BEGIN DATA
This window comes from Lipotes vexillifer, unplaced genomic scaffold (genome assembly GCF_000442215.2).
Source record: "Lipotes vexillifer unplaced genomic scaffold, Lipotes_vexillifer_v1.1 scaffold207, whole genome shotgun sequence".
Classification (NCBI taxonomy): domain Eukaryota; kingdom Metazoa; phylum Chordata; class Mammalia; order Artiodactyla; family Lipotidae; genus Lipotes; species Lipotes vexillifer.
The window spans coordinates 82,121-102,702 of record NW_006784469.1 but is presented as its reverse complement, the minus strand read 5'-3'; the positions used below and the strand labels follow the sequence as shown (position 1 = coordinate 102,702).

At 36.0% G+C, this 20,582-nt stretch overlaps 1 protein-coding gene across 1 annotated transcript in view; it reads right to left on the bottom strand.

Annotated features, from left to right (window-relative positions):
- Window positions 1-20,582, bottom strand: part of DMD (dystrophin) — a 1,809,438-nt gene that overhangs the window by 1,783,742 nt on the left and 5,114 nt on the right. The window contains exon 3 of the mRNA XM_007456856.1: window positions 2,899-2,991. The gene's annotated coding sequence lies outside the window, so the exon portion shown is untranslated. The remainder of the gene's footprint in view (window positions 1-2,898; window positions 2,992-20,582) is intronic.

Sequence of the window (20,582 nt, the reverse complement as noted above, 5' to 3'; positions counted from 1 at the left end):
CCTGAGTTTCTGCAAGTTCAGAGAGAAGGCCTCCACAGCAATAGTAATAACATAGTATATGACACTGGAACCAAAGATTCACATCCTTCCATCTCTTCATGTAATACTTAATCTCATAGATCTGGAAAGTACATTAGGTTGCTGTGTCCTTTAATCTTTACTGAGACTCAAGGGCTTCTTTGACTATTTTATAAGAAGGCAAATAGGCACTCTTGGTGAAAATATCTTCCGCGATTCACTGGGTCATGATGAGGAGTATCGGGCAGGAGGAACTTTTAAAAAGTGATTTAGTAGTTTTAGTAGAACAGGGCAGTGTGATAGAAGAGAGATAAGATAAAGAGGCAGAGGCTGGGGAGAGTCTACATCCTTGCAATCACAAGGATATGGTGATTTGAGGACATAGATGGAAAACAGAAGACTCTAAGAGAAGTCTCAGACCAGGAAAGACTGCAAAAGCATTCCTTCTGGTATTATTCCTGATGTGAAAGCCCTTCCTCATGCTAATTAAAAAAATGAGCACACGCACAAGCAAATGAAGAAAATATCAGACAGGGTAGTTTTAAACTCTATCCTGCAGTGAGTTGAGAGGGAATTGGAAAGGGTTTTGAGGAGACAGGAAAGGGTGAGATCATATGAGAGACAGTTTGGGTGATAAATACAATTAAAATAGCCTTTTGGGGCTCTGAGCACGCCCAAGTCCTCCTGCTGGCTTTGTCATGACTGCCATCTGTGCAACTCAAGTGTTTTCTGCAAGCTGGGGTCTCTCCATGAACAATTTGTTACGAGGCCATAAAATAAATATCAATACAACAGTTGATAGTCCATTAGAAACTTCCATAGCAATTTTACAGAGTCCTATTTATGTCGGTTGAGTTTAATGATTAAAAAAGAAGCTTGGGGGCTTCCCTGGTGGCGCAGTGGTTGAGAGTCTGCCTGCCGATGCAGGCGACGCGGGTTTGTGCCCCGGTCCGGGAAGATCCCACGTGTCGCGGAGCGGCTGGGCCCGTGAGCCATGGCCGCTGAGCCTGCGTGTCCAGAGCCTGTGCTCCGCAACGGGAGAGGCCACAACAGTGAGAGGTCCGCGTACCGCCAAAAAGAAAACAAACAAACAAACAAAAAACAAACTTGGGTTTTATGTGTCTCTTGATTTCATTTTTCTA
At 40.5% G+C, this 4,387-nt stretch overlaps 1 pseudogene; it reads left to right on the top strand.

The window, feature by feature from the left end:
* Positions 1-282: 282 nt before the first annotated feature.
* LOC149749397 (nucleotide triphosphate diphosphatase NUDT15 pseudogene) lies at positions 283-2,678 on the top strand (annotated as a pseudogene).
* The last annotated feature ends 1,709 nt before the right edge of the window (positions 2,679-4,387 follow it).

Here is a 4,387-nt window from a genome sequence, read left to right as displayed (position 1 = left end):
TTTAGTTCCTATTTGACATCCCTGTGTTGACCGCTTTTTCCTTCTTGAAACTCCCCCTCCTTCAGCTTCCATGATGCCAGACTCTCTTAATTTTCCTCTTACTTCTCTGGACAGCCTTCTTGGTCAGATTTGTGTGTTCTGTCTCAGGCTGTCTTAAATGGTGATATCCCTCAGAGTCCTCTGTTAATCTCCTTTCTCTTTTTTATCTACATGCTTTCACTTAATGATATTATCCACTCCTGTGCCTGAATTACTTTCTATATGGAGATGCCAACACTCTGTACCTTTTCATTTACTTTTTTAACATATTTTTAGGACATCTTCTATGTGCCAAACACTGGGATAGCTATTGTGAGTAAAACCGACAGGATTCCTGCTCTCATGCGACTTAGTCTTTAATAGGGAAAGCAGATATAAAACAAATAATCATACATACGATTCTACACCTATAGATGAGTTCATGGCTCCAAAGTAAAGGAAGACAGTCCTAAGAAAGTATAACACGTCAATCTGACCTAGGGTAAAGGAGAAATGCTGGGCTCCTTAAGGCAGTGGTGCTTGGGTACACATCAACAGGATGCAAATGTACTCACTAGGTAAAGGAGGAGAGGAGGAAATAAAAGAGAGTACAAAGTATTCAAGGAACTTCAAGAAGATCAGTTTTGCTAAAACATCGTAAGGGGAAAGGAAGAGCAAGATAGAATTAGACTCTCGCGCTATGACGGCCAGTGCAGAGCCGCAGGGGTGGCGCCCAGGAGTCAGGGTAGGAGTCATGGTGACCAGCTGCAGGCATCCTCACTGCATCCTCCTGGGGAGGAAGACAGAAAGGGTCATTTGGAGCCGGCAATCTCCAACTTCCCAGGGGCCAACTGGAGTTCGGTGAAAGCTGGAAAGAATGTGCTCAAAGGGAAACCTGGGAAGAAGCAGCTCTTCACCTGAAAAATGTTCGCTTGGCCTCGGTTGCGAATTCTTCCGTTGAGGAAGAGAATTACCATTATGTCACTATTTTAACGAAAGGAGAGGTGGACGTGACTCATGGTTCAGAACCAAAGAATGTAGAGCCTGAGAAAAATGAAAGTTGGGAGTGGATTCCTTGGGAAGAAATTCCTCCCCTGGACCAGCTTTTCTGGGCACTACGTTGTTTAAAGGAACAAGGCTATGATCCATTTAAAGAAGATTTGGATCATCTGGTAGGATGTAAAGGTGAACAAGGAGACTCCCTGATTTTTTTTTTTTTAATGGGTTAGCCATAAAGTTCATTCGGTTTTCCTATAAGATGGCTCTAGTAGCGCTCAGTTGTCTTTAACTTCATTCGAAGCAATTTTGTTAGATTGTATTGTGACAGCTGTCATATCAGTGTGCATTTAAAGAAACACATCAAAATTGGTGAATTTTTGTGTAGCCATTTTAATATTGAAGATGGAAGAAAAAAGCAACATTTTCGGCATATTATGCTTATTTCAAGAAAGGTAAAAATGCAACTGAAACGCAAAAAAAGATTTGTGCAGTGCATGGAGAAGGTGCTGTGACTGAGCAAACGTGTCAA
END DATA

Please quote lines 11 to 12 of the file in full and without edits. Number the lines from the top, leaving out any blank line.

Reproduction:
The window, feature by feature from the left end:
* Positions 1-282: 282 nt before the first annotated feature.